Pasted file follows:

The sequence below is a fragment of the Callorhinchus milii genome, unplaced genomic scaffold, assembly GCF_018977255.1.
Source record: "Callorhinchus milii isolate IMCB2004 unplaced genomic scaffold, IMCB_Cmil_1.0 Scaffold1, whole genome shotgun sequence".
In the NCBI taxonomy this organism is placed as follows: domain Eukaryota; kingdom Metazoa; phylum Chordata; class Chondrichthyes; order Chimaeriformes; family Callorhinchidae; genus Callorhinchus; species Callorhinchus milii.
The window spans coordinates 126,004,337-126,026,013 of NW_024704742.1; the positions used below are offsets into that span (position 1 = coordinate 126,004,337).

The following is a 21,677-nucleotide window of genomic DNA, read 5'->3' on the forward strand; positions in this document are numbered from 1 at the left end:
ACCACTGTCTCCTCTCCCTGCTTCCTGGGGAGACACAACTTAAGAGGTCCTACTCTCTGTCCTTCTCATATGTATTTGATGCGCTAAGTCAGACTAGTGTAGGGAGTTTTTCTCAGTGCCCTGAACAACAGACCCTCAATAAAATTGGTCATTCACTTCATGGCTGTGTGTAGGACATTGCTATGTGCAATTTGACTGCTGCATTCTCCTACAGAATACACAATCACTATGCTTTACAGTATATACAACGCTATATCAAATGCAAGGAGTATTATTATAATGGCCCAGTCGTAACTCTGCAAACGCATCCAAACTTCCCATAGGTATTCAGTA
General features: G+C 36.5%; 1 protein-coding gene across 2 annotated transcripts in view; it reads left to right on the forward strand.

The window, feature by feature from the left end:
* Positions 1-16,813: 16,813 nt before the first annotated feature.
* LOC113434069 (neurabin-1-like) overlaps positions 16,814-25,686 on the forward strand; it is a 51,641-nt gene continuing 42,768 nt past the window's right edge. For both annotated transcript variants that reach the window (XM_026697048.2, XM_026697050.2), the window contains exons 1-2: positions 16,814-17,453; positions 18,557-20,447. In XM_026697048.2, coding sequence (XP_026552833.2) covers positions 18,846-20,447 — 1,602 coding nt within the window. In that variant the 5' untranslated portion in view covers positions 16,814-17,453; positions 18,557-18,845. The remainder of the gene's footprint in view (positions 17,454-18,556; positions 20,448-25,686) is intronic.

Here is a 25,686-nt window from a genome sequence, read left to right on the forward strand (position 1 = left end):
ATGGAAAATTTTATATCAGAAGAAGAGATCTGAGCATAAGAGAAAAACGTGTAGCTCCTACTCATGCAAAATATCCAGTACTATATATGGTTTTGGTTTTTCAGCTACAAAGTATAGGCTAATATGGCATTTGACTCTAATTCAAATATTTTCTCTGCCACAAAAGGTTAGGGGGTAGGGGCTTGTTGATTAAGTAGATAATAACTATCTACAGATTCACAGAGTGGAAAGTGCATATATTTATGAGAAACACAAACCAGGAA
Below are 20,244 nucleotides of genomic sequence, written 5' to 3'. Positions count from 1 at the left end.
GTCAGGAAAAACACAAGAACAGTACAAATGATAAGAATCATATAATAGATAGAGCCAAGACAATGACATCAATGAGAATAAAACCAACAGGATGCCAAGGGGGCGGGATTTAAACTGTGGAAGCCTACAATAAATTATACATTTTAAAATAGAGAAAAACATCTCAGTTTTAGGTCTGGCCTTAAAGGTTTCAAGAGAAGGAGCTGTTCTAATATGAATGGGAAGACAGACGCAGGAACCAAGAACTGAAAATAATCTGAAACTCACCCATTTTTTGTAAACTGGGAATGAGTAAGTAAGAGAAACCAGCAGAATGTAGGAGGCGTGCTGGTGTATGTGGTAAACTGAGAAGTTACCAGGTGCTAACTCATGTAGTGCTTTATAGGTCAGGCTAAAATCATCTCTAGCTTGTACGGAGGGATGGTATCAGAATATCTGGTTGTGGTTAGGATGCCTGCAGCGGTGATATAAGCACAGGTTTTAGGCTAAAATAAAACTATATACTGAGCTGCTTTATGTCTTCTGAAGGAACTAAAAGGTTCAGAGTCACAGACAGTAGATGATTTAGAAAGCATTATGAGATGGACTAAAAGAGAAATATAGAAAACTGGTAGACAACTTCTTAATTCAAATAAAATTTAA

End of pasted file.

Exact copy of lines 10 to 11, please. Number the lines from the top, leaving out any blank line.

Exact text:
* LOC113434069 (neurabin-1-like) overlaps positions 16,814-25,686 on the forward strand; it is a 51,641-nt gene continuing 42,768 nt past the window's right edge. For both annotated transcript variants that reach the window (XM_026697048.2, XM_026697050.2), the window contains exons 1-2: positions 16,814-17,453; positions 18,557-20,447. In XM_026697048.2, coding sequence (XP_026552833.2) covers positions 18,846-20,447 — 1,602 coding nt within the window. In that variant the 5' untranslated portion in view covers positions 16,814-17,453; positions 18,557-18,845. The remainder of the gene's footprint in view (positions 17,454-18,556; positions 20,448-25,686) is intronic.

Here is a 25,686-nt window from a genome sequence, read left to right on the forward strand (position 1 = left end):